The United Nations yesterday raised concern for the safety of Rohingya Muslim asylum seekers in Sri Lanka after extremist Buddhist monks and hardline nationalists forced them to flee a U.N. shelter in the capital Colombo.
The refugees, who were detained in April along with two suspected Indian human traffickers in a boat off Sri Lanka’s coast, are now at the Boosa camp to ensure their security after the incident in the capital.
In Tuesday’s incident, the Sri Lankan monks and nationalists stoned the shelter, prompting its 31 Rohingya occupants - mainly women and children - to flee for their own safety, witnesses said. No injuries were reported.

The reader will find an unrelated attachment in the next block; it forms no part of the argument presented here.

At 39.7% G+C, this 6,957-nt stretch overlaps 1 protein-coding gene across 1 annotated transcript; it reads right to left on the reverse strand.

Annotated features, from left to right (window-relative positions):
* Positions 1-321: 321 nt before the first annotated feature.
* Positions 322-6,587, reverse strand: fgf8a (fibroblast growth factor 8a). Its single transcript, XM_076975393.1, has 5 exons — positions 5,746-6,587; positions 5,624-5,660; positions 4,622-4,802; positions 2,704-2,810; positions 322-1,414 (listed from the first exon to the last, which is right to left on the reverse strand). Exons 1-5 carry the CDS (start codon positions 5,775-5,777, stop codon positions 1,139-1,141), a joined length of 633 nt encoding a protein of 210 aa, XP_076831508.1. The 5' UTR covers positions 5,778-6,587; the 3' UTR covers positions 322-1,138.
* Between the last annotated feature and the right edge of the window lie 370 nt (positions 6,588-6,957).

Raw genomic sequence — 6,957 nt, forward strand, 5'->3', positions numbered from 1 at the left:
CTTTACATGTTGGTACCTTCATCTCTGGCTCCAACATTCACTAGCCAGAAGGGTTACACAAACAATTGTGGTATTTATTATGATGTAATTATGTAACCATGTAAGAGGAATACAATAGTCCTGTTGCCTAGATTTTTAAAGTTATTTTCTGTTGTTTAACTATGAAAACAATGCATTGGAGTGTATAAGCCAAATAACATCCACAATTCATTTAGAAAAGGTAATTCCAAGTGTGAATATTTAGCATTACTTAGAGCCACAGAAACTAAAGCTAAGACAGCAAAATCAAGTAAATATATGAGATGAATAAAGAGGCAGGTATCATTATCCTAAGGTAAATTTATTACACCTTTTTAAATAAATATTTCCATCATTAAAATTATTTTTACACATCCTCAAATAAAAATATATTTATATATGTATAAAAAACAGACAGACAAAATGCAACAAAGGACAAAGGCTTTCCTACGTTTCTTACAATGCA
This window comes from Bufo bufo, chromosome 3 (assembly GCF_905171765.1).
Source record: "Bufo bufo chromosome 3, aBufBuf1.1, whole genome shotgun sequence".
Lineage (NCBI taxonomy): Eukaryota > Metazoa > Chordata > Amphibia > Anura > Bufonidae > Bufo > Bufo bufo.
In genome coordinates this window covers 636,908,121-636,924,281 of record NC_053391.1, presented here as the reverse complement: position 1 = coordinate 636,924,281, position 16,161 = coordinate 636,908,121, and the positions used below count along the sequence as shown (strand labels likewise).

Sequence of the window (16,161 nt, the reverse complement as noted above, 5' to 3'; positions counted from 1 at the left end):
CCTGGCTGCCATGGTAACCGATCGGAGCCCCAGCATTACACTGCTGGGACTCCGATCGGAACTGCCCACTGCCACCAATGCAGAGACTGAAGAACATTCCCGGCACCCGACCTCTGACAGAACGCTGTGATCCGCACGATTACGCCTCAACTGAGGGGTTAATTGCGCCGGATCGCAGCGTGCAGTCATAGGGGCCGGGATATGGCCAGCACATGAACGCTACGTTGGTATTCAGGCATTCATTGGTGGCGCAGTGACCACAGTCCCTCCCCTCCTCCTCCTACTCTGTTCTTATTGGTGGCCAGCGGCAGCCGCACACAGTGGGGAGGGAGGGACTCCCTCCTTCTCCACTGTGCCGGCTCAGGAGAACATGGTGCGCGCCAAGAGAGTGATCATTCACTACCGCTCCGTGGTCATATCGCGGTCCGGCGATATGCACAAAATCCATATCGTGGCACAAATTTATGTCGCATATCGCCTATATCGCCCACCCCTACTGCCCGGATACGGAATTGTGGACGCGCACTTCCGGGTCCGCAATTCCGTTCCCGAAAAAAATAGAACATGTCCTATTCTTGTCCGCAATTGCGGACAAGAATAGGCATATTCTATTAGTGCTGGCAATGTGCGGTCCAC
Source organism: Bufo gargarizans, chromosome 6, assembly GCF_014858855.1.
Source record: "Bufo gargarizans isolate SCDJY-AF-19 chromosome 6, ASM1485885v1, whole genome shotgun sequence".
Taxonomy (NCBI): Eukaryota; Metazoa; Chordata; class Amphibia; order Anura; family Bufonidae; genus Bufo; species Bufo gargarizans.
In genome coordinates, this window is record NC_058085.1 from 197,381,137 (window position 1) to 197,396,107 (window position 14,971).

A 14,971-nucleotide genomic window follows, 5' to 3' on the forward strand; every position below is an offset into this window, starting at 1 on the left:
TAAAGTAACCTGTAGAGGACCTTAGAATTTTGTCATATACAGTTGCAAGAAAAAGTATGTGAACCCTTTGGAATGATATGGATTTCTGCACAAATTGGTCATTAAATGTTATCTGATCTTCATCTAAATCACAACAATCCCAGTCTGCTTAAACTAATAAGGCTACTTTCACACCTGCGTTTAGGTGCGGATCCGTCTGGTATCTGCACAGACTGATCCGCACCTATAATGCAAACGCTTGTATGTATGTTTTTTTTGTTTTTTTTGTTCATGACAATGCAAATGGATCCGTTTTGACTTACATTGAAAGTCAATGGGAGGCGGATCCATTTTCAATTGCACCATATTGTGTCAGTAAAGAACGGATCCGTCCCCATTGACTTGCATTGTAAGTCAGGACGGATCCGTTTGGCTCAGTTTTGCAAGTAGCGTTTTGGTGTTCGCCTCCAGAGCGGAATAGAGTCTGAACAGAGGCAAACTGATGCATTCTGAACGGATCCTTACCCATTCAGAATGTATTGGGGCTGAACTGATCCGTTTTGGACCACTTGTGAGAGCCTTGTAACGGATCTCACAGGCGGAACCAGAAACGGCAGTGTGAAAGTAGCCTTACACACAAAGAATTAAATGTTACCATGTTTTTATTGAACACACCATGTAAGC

In a statement, the U.N. High Commissioner for Refugees said the incident was alarming, saying the refugees had been victims of violence and persecution in Myanmar, from which some 422,000 Rohingya have fled to nearby Bangladesh over the past month.
“UNHCR emphasizes that (the) refugees ... need international protection and assistance. UNHCR urges the public and all those concerned with refugees to continue extending protection and to show empathy for civilians fleeing persecution and violence.”
It said the Rohingya had been staying in Buddhist-majority Sri Lanka with the Colombo government’s approval and UNHCR was providing assistance “until longer-term solutions can be found”.
The Rohingya group fled Myanmar in 2012 and lived in India as refugees for nearly five years before trying to migrate illegally to Sri Lanka, a lawyer representing them told Reuters.